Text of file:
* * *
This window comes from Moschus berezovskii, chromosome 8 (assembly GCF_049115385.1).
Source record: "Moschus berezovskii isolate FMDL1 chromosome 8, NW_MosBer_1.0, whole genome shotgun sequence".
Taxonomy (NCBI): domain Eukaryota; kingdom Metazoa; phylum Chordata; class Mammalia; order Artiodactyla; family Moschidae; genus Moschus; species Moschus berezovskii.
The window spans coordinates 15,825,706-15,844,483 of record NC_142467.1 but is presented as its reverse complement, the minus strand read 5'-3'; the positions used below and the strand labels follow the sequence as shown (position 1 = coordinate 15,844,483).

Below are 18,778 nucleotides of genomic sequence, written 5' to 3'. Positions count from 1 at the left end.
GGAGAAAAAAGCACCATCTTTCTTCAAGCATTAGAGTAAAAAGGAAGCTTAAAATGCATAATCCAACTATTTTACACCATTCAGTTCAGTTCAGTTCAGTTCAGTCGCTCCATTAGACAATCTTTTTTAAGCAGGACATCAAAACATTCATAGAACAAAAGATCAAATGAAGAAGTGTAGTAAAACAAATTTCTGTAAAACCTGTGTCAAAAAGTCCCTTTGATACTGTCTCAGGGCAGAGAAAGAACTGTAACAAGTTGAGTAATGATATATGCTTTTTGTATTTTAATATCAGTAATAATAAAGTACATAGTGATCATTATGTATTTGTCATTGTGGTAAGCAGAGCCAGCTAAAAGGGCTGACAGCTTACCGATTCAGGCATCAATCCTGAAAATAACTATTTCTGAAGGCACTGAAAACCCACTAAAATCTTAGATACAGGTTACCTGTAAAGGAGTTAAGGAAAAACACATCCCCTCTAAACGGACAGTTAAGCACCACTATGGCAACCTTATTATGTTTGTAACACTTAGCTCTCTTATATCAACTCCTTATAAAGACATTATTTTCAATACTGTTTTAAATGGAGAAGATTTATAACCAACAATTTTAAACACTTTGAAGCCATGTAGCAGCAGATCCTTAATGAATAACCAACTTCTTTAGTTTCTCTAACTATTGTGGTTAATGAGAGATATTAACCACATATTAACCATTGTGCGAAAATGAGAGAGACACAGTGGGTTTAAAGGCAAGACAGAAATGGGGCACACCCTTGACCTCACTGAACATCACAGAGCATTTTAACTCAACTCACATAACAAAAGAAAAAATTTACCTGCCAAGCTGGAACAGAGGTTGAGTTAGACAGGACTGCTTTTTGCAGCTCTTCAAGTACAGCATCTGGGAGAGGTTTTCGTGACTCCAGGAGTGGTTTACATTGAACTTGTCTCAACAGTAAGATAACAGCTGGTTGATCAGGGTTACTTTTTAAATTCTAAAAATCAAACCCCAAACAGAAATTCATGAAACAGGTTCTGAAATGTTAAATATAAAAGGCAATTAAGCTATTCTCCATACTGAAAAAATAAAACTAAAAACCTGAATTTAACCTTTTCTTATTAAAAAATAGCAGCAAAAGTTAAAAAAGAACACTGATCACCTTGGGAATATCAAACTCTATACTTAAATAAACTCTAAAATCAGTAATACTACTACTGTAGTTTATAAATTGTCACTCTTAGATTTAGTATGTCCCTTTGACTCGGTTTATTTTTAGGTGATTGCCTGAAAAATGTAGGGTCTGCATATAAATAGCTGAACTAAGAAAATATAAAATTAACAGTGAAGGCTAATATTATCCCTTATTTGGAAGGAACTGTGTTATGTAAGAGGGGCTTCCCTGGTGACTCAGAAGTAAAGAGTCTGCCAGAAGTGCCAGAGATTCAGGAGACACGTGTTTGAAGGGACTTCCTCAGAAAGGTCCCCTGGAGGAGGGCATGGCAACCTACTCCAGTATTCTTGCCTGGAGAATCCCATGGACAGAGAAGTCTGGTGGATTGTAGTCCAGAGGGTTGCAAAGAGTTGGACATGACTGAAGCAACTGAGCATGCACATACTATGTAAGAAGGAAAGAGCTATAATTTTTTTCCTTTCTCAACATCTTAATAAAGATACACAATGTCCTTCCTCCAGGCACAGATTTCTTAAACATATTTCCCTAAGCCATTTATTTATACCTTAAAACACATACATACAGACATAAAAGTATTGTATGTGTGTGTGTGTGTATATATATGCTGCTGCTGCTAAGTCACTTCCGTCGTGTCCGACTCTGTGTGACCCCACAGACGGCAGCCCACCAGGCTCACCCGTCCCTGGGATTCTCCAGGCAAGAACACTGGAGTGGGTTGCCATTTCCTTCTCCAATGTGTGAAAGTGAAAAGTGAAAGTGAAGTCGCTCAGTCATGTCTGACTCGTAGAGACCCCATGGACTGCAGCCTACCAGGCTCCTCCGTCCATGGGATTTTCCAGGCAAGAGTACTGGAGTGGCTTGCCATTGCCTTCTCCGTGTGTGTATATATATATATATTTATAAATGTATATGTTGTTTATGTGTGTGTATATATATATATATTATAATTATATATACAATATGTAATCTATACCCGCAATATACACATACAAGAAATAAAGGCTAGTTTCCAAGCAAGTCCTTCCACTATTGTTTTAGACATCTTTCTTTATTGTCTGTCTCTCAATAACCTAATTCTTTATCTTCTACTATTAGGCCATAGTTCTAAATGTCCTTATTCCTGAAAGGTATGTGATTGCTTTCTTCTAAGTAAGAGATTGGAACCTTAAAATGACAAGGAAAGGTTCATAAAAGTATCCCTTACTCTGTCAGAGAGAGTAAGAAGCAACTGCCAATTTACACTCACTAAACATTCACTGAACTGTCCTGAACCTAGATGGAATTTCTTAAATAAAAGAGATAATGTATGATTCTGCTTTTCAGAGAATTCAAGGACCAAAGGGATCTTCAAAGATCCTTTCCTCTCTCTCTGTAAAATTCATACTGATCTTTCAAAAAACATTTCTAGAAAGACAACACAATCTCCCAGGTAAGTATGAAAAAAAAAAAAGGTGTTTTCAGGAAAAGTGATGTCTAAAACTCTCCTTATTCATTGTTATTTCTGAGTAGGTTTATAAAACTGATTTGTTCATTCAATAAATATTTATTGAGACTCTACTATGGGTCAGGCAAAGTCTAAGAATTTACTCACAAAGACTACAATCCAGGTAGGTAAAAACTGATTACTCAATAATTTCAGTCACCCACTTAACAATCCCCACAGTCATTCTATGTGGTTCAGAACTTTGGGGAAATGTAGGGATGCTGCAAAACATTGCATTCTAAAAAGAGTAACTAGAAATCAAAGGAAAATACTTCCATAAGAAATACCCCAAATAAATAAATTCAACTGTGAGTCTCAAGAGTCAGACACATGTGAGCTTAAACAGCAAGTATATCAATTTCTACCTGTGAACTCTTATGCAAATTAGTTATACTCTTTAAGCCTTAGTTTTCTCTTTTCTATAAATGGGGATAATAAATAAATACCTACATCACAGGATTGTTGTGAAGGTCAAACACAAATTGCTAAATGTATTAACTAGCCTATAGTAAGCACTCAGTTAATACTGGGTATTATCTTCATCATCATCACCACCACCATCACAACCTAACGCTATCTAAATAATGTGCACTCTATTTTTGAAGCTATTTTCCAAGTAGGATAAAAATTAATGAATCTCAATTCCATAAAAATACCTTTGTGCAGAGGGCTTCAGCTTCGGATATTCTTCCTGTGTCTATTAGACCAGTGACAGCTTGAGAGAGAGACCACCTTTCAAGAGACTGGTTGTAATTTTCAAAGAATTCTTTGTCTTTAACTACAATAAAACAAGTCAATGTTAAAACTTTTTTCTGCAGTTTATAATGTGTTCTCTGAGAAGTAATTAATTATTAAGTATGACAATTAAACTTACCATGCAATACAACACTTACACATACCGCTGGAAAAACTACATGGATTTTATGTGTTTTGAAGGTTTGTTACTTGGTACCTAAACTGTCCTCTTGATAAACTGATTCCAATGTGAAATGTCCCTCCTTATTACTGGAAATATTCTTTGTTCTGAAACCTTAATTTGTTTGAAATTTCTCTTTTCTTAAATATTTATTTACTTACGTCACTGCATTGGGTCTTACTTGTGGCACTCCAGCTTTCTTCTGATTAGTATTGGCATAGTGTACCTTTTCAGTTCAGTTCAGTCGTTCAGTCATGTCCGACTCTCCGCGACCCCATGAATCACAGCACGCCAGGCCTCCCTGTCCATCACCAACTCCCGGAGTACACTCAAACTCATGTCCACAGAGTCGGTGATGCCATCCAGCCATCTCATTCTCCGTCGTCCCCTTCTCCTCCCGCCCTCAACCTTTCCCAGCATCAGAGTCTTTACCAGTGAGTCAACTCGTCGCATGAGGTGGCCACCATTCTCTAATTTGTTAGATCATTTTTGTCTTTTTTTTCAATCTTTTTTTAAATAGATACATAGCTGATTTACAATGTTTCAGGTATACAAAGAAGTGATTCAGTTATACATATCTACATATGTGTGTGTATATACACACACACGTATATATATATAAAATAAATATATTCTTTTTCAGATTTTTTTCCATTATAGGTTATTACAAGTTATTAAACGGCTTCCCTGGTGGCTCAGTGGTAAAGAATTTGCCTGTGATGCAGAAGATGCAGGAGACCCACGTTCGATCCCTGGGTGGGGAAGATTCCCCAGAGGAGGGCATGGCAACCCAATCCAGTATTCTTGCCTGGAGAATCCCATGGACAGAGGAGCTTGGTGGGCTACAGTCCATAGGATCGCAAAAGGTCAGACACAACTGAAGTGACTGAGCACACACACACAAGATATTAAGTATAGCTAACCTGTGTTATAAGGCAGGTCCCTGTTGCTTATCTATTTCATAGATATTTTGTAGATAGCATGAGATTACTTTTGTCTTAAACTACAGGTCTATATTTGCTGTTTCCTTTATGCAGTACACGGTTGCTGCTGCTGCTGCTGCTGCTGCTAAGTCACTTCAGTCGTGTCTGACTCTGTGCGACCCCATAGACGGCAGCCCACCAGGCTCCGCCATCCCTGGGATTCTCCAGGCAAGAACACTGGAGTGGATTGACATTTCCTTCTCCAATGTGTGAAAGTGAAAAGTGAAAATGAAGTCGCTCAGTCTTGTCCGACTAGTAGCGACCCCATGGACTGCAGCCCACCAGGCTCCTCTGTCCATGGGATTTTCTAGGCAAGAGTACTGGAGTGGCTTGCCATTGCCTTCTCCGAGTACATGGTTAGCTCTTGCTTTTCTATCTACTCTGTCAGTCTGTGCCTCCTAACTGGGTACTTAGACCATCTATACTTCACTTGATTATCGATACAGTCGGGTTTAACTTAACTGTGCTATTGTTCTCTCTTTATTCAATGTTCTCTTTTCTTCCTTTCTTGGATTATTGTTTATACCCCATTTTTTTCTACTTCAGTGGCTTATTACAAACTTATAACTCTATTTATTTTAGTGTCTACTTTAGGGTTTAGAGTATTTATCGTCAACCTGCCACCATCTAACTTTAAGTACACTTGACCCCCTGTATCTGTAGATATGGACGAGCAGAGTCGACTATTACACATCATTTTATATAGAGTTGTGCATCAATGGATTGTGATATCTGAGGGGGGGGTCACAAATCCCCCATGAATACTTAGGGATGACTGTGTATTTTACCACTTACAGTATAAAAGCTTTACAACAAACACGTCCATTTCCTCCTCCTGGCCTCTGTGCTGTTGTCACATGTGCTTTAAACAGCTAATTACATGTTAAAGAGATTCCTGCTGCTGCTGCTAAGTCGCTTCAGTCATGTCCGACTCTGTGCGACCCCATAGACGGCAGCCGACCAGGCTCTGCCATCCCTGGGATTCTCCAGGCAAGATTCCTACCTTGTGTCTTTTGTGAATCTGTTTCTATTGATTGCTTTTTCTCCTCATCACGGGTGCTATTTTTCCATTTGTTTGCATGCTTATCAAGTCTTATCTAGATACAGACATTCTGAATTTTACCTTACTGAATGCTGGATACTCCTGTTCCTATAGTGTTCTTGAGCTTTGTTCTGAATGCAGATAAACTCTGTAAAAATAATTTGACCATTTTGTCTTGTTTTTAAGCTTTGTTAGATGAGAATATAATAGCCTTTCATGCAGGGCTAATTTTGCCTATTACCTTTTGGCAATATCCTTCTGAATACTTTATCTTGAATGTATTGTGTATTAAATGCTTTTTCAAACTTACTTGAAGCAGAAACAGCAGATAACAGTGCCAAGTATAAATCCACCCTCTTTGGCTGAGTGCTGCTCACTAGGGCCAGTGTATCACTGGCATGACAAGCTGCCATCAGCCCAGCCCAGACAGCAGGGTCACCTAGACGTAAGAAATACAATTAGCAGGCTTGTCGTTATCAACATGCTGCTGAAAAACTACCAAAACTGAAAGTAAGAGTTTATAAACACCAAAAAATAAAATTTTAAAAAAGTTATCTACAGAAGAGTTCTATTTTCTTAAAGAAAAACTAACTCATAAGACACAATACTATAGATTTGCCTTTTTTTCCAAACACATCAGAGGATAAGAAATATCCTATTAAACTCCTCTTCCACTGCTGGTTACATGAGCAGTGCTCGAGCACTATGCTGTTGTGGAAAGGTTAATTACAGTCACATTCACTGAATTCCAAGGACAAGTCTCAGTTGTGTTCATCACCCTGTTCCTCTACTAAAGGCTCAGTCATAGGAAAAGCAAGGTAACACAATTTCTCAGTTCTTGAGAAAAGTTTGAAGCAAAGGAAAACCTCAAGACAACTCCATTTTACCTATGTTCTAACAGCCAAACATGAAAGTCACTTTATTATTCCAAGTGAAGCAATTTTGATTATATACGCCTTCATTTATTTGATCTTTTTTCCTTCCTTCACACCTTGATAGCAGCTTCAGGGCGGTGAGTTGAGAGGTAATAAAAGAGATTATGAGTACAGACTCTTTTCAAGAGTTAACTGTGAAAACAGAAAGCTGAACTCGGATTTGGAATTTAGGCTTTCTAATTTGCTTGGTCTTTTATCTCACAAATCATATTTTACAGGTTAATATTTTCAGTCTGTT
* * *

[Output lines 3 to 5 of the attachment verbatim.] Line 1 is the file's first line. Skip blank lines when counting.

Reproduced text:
Taxonomy (NCBI): domain Eukaryota; kingdom Metazoa; phylum Chordata; class Mammalia; order Artiodactyla; family Moschidae; genus Moschus; species Moschus berezovskii.
The window spans coordinates 15,825,706-15,844,483 of record NC_142467.1 but is presented as its reverse complement, the minus strand read 5'-3'; the positions used below and the strand labels follow the sequence as shown (position 1 = coordinate 15,844,483).

Below are 18,778 nucleotides of genomic sequence, written 5' to 3'. Positions count from 1 at the left end.